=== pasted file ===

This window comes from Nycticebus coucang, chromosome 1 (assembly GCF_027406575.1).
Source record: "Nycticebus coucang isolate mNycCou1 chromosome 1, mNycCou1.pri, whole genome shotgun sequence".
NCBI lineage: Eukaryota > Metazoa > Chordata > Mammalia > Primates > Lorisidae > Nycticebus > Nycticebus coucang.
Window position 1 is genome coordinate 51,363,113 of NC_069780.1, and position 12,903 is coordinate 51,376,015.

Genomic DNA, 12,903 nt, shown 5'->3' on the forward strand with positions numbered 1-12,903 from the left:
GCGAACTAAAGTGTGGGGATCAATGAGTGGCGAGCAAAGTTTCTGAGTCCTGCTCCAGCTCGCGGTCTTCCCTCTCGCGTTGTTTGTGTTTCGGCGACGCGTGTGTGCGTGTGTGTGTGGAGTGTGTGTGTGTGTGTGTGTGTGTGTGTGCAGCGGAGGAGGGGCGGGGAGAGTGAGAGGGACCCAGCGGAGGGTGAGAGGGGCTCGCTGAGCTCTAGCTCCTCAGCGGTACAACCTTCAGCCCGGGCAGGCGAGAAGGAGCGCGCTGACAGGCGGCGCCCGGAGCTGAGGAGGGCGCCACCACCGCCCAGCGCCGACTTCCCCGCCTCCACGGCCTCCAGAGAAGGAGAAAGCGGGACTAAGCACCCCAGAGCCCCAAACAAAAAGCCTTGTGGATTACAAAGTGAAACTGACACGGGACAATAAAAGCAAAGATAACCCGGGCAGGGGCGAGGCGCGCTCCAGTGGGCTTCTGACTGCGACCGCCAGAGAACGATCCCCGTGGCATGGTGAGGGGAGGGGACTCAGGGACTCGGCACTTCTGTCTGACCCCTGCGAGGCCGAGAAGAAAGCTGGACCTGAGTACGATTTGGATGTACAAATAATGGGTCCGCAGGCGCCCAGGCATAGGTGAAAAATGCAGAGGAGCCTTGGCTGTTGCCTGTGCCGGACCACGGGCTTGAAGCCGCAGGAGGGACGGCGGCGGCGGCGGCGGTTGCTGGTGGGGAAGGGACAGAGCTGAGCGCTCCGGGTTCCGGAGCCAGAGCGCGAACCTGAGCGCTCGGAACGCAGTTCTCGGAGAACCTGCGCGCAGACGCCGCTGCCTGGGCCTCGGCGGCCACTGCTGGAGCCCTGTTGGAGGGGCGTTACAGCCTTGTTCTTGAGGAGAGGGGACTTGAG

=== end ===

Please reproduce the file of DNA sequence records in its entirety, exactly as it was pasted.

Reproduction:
This window comes from Nycticebus coucang, chromosome 1 (assembly GCF_027406575.1).
Source record: "Nycticebus coucang isolate mNycCou1 chromosome 1, mNycCou1.pri, whole genome shotgun sequence".
NCBI lineage: Eukaryota > Metazoa > Chordata > Mammalia > Primates > Lorisidae > Nycticebus > Nycticebus coucang.
Window position 1 is genome coordinate 51,363,113 of NC_069780.1, and position 12,903 is coordinate 51,376,015.

Genomic DNA, 12,903 nt, shown 5'->3' on the forward strand with positions numbered 1-12,903 from the left:
GCGAACTAAAGTGTGGGGATCAATGAGTGGCGAGCAAAGTTTCTGAGTCCTGCTCCAGCTCGCGGTCTTCCCTCTCGCGTTGTTTGTGTTTCGGCGACGCGTGTGTGCGTGTGTGTGTGGAGTGTGTGTGTGTGTGTGTGTGTGTGTGTGCAGCGGAGGAGGGGCGGGGAGAGTGAGAGGGACCCAGCGGAGGGTGAGAGGGGCTCGCTGAGCTCTAGCTCCTCAGCGGTACAACCTTCAGCCCGGGCAGGCGAGAAGGAGCGCGCTGACAGGCGGCGCCCGGAGCTGAGGAGGGCGCCACCACCGCCCAGCGCCGACTTCCCCGCCTCCACGGCCTCCAGAGAAGGAGAAAGCGGGACTAAGCACCCCAGAGCCCCAAACAAAAAGCCTTGTGGATTACAAAGTGAAACTGACACGGGACAATAAAAGCAAAGATAACCCGGGCAGGGGCGAGGCGCGCTCCAGTGGGCTTCTGACTGCGACCGCCAGAGAACGATCCCCGTGGCATGGTGAGGGGAGGGGACTCAGGGACTCGGCACTTCTGTCTGACCCCTGCGAGGCCGAGAAGAAAGCTGGACCTGAGTACGATTTGGATGTACAAATAATGGGTCCGCAGGCGCCCAGGCATAGGTGAAAAATGCAGAGGAGCCTTGGCTGTTGCCTGTGCCGGACCACGGGCTTGAAGCCGCAGGAGGGACGGCGGCGGCGGCGGCGGTTGCTGGTGGGGAAGGGACAGAGCTGAGCGCTCCGGGTTCCGGAGCCAGAGCGCGAACCTGAGCGCTCGGAACGCAGTTCTCGGAGAACCTGCGCGCAGACGCCGCTGCCTGGGCCTCGGCGGCCACTGCTGGAGCCCTGTTGGAGGGGCGTTACAGCCTTGTTCTTGAGGAGAGGGGACTTGAG